Deep Sky Object in Winter
NGC1851 (Globular Cluster in Columba)


Date & Time: Dec 5 2015, from 23:51 to 24:31 JST(+0900)
Composed 6 shots with 8 minutes exposed
Optical: Meade 25cm(10") Schmidt-Cassegrain with conversion lens (f=1600mm, F6.3)
with BaaderPlanetarium Moon&Skyglow filter
Auto-guided with Meade LX200 Equatorial & Pictor 201XT
Digital Camera: Canon EOS D600 (Remodeled)
Location: Ooizumi, Hokuto city, Yamanashi pref.

Camera Settings: Recording Format...14bit CCD-RAW, converted to 16bit TIFF(5184×3456)
CCD Sensitivity...ISO1600




NGC1851 / Globular Cluster, type II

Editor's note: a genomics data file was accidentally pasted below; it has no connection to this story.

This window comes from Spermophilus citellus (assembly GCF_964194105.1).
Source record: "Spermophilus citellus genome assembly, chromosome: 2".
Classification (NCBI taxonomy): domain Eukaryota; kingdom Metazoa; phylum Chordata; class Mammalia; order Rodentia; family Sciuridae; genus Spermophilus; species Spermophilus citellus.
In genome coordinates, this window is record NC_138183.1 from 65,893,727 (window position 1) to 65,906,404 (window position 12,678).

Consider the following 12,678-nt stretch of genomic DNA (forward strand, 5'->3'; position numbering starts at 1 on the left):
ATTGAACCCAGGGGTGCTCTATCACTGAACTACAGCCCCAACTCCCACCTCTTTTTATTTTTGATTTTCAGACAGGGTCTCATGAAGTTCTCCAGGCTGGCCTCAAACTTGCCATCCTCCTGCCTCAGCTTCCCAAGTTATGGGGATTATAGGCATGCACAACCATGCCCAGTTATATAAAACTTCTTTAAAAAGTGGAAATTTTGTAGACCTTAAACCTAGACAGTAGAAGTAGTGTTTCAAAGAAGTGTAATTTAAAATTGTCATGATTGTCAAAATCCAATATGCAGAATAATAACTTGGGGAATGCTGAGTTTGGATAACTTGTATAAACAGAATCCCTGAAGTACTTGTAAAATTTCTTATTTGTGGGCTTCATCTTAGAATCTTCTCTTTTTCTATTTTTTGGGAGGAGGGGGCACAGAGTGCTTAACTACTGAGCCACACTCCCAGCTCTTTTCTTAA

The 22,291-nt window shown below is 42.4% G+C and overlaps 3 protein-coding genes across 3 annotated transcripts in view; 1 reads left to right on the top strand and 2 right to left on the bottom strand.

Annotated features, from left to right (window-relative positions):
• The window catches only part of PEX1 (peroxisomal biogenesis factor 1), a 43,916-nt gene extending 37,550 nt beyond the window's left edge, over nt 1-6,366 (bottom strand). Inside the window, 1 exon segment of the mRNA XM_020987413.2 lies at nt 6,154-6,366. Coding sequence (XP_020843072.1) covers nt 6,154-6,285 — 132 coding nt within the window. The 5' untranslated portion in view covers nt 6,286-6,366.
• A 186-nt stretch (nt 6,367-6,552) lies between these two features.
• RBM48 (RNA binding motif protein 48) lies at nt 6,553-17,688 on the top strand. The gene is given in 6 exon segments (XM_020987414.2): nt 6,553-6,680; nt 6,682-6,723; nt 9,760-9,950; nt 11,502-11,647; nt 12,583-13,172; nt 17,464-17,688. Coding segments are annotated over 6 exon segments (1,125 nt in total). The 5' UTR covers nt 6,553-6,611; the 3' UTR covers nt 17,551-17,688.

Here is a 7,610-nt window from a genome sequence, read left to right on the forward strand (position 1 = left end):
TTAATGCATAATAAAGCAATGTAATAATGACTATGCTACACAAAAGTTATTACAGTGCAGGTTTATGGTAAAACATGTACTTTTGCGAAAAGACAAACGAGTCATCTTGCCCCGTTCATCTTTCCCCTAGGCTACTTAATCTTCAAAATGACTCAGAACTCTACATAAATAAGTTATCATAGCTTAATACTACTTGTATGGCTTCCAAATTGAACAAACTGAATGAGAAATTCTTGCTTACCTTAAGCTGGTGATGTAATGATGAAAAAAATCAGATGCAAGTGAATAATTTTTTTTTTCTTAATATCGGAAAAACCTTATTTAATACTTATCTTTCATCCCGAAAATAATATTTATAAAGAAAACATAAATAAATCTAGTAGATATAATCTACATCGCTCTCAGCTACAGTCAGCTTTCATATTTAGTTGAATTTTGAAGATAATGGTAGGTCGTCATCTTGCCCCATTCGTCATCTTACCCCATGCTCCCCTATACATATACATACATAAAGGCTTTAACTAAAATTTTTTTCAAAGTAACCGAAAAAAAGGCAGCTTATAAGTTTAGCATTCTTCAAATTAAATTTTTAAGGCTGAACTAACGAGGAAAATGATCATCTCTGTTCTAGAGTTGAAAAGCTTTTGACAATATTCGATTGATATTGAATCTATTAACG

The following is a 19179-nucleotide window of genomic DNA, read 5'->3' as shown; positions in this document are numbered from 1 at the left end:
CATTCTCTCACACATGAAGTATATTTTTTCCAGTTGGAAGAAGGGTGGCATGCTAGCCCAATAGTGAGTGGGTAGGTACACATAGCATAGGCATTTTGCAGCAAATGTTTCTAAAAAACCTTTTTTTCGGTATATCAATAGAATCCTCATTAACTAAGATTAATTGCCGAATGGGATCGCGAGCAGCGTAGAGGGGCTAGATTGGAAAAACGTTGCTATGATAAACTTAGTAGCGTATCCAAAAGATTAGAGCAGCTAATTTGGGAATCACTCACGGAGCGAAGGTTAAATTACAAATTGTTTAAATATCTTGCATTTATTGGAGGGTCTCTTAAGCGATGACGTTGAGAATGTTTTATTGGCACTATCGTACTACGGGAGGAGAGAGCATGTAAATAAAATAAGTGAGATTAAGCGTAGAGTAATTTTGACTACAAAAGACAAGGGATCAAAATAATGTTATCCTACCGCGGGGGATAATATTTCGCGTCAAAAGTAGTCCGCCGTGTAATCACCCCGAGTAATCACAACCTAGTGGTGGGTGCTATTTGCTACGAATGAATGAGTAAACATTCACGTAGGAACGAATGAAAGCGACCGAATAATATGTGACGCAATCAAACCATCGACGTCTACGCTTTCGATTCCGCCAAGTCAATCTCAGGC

R.A.05h 14m 6.0s (2000.0)
Dec.-40° 03' 00" (2000.0)
Apparent Size5.3'
Real Size72 light yrs.
Magnitude6.0
Distance54 thousand light yrs.
It's M79 in a constellation of Lepus that represents the globular clusters in winter skies. NGC1851 is another globular in winter south of M79, in a constellation of Columba. Actually NGC1851 has brighter magnitude and larger diameter than those of M79. But the globular has a height of meridian transit at most 15 degrees at around Tokyo, has much fewer chances to observe that than M79. The cluster has a highly concentration class of II, and coming on top of the bad scintillation in lower skies, it's fairly difficult to resolve the individual member stars around center of cluster.




M79

5th Scenes: Constellations


Copyright(c) 2015 by Naoyuki Kurita, All rights reserved.
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